I was able to put the surgery on the back burner, not completely out of my mind but at the bottom of the worry priority list as the next few months were filled with the installation of hard wood floors disrupting the sanctuary of my home and home office and then getting ready for the wedding...I didn't have a lot of time to worry about me or my face.  I was glad that the wedding was as soon as it was and then I would not have too much time to worry about the surgery between the wedding and the surgery.

January 7, 2015-   I find my concentration at work is tanking.  I am not sleeping well.  We made the mistake of watching "The Dark Knight Rises" and I don't know if you saw this Batman film or not but one of the characters, Harvey Dent, gets extremely badly burned, so much so, that his cheek is completely gone.  After watching this film, I realized that this was my fear. Now I had an image to go with the fear.  I start calling the Doctor's Office asking for those anxiety medications that were promised me.  They don't get back to me.  I call again and the office is closed for the weekend.  I keep calling...to no avail.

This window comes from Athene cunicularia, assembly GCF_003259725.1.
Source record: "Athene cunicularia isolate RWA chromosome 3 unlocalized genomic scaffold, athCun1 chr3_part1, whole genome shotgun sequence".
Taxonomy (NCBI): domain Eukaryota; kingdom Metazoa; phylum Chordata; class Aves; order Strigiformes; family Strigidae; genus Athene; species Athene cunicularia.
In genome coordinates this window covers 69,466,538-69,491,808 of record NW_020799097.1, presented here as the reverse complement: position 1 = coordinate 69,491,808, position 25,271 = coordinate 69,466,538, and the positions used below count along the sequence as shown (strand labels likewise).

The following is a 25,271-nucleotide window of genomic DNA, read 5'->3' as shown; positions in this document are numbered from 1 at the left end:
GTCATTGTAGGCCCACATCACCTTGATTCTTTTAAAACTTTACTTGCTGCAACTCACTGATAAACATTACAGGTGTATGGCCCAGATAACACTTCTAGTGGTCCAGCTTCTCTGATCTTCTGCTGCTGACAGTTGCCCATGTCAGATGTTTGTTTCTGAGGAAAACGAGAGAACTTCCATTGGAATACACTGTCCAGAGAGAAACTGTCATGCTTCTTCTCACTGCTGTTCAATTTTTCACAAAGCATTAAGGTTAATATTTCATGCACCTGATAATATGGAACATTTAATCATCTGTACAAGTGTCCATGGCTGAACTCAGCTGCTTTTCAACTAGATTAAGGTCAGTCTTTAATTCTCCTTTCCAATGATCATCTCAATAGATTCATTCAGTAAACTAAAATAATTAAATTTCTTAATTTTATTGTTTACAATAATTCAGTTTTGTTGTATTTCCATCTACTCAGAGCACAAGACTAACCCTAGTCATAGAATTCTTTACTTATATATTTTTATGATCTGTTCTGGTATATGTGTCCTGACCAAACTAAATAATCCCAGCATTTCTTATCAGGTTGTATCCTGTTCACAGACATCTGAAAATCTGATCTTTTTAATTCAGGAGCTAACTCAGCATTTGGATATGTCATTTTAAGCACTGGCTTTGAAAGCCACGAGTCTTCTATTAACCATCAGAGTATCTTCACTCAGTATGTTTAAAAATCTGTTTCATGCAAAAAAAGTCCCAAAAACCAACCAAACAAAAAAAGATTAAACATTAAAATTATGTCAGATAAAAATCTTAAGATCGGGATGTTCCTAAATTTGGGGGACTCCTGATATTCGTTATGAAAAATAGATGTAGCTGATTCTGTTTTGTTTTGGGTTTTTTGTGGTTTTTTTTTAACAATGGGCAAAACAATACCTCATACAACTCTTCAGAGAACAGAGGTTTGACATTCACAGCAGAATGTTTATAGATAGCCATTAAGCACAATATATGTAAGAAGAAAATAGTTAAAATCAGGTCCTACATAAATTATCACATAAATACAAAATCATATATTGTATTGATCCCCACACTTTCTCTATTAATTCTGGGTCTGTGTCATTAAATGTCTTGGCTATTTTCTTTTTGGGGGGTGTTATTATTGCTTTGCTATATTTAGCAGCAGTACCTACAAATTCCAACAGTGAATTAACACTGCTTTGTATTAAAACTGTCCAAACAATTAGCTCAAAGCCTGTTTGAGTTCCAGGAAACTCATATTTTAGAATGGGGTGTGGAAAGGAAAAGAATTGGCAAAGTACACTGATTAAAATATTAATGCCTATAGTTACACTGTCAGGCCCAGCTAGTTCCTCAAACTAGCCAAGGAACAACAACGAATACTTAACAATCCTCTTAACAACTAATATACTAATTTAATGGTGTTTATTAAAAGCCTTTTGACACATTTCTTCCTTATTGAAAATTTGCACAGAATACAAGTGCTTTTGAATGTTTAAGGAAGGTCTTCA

January 13 2015-  I finally reach the doctor's office.  I am angry that they have not gotten back to me.  I use my official voice.  I am angry!  "This is Dr. Aylor and I have left you several messages asking for a prescription for anxiety medication and you have not gotten back to me."  They informed me that they could not understand my message or the name on my message and that is why they did not get back to me. This is a reason for them to say that I did not call.  This infuriates me more!!!  I don't understand this, and I am angry.  A woman named Zenaida calls me and tells me that my Potassium Levels are "dangerously high" and that Dr. Herten wants my primary care doctor to re-order my labs and have a repeat blood draw.  Still no prescription for anxyolytic medication!